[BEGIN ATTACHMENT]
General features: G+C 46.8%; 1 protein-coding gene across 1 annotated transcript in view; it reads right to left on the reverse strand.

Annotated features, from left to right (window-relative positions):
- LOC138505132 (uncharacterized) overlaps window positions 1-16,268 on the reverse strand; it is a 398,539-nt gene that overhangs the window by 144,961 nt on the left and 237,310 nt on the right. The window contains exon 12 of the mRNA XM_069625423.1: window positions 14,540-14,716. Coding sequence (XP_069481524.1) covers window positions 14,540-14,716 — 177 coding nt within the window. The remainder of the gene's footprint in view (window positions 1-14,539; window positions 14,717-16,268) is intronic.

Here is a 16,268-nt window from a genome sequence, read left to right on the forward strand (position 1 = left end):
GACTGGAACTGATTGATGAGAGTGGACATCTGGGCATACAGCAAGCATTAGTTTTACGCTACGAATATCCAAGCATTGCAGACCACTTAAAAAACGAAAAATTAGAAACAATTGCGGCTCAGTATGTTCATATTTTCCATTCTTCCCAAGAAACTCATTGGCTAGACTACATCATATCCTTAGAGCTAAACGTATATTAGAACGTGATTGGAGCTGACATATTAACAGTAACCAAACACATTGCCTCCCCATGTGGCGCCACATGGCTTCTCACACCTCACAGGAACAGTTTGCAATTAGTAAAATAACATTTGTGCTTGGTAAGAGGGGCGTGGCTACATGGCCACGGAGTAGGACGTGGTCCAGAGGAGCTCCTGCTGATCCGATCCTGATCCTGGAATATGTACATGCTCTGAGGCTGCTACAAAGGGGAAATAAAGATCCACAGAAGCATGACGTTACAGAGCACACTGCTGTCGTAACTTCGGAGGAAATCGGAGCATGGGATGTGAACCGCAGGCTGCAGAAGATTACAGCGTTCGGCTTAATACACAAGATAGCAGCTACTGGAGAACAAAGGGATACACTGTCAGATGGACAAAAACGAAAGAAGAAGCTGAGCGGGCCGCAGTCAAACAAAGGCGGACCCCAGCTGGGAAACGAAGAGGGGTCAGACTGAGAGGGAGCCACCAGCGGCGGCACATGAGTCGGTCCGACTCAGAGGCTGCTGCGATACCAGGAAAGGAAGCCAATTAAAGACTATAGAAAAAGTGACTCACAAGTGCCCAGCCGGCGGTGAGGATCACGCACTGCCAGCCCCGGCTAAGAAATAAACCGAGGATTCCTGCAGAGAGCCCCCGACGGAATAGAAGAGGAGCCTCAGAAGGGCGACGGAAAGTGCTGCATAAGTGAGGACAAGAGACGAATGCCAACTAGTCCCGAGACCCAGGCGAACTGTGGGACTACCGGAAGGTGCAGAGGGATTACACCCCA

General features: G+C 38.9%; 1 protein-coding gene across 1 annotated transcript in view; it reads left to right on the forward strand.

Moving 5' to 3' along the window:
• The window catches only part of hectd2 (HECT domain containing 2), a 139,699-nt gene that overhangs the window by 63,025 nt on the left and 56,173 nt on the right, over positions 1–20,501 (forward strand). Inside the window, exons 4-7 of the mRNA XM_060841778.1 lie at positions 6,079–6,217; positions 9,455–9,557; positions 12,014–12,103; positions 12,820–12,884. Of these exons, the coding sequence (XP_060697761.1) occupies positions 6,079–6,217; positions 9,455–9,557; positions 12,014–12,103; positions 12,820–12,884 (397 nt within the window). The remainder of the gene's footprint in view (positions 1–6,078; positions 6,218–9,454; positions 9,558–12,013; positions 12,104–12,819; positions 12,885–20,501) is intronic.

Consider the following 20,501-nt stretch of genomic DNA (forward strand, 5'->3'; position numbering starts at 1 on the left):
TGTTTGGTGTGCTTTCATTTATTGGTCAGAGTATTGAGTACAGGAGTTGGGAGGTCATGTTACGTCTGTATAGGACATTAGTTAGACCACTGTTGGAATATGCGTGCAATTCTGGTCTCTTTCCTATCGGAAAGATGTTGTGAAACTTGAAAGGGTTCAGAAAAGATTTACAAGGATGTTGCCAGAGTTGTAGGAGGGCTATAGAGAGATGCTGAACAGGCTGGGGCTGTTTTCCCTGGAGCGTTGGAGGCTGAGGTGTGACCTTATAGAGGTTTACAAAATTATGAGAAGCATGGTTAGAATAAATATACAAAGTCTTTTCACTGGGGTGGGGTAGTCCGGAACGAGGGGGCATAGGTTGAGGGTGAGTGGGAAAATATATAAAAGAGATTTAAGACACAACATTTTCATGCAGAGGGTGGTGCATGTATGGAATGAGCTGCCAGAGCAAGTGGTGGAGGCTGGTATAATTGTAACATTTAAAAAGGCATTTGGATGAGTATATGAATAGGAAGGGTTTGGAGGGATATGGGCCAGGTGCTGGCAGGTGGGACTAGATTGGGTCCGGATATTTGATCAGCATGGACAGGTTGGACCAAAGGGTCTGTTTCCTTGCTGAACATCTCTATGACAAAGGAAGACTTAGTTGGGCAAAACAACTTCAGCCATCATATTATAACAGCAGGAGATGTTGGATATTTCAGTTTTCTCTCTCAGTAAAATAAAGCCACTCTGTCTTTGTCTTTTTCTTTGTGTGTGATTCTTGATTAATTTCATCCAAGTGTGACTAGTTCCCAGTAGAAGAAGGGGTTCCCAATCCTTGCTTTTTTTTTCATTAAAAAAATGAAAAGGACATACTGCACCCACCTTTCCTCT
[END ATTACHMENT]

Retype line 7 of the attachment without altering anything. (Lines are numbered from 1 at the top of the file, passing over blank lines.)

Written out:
Moving 5' to 3' along the window: